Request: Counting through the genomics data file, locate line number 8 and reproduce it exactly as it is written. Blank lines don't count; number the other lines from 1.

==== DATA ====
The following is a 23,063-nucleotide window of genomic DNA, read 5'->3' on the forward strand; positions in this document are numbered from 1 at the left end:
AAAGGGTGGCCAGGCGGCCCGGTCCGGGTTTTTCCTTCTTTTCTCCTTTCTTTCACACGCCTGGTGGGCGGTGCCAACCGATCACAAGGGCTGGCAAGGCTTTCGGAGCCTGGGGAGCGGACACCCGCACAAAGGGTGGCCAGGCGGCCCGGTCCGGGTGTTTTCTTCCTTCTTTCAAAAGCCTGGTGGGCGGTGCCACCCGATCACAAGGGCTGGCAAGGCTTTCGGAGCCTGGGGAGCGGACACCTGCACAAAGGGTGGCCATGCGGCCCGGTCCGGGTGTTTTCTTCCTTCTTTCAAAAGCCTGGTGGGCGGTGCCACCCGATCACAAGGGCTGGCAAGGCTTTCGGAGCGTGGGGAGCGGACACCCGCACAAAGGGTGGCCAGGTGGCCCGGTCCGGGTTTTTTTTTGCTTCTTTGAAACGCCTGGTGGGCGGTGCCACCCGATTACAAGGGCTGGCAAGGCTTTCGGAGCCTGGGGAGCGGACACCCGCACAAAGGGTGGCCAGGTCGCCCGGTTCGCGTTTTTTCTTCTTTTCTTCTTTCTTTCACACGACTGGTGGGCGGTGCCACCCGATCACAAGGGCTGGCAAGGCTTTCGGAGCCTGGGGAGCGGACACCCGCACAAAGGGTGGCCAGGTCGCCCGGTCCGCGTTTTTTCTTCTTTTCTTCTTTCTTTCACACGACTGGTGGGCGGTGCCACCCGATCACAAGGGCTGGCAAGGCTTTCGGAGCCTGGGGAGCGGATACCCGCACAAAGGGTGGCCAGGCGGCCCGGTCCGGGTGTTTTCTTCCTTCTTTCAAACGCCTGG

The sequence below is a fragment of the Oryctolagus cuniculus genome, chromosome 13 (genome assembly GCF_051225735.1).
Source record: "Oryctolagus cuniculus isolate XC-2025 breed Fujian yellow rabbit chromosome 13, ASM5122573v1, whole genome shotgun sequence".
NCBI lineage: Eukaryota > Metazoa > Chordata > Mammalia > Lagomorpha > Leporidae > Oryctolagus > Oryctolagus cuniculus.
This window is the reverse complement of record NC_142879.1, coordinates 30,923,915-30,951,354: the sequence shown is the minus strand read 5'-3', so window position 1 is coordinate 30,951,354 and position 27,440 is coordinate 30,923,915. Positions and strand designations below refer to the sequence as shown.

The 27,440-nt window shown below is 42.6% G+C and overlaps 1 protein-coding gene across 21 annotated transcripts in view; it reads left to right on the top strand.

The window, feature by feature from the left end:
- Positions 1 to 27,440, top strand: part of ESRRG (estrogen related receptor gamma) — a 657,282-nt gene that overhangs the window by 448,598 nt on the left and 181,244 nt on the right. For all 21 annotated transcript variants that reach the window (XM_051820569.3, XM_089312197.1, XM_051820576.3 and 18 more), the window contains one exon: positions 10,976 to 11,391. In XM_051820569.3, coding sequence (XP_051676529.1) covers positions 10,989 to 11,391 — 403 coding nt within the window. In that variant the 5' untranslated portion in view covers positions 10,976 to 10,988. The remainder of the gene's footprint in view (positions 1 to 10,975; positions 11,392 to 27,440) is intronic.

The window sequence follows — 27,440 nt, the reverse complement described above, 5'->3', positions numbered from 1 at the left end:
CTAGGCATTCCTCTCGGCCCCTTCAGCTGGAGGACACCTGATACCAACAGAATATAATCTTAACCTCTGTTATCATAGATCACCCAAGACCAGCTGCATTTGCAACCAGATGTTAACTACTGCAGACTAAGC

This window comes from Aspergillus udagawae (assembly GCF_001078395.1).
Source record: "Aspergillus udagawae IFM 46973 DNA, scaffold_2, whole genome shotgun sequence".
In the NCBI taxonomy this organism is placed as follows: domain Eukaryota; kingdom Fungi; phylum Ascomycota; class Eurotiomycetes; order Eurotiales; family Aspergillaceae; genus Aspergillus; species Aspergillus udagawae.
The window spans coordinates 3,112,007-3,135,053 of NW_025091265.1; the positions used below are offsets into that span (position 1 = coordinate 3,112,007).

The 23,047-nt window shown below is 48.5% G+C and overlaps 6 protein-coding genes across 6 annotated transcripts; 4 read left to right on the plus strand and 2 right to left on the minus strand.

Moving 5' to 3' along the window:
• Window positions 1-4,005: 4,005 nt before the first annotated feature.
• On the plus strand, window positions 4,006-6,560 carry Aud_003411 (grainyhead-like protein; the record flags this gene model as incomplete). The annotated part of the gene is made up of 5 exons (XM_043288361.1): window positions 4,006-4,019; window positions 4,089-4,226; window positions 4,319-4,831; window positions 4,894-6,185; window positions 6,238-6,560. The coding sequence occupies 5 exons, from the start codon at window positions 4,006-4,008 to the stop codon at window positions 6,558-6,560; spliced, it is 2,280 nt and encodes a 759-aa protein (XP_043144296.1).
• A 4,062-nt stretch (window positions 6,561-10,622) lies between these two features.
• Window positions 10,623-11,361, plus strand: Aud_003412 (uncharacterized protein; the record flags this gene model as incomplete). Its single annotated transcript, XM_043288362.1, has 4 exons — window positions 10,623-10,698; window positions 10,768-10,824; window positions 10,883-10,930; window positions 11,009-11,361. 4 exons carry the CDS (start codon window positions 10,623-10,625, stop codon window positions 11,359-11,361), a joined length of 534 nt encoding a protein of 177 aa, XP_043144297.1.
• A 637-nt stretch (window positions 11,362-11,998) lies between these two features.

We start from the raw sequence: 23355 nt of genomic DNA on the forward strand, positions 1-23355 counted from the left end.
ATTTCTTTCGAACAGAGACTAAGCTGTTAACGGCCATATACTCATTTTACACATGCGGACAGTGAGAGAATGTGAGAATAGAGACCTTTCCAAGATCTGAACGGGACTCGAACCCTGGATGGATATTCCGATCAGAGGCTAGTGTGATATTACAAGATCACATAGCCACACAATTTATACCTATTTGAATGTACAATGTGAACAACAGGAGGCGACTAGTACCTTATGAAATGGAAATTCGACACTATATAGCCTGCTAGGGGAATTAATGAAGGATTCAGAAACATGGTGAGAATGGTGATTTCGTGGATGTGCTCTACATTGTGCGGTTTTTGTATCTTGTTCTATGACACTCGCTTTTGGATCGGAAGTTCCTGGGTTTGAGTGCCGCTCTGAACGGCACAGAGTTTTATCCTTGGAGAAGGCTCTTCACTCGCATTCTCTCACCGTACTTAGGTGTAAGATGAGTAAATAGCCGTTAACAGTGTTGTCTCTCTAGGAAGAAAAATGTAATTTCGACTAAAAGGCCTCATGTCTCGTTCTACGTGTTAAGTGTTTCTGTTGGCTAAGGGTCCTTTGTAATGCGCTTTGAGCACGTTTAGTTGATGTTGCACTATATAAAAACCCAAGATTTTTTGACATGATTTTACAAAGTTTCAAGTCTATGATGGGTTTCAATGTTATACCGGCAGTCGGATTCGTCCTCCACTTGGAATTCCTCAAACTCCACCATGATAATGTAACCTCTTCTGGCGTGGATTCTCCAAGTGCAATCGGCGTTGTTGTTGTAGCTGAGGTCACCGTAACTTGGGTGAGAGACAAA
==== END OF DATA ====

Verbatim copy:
The window, feature by feature from the left end: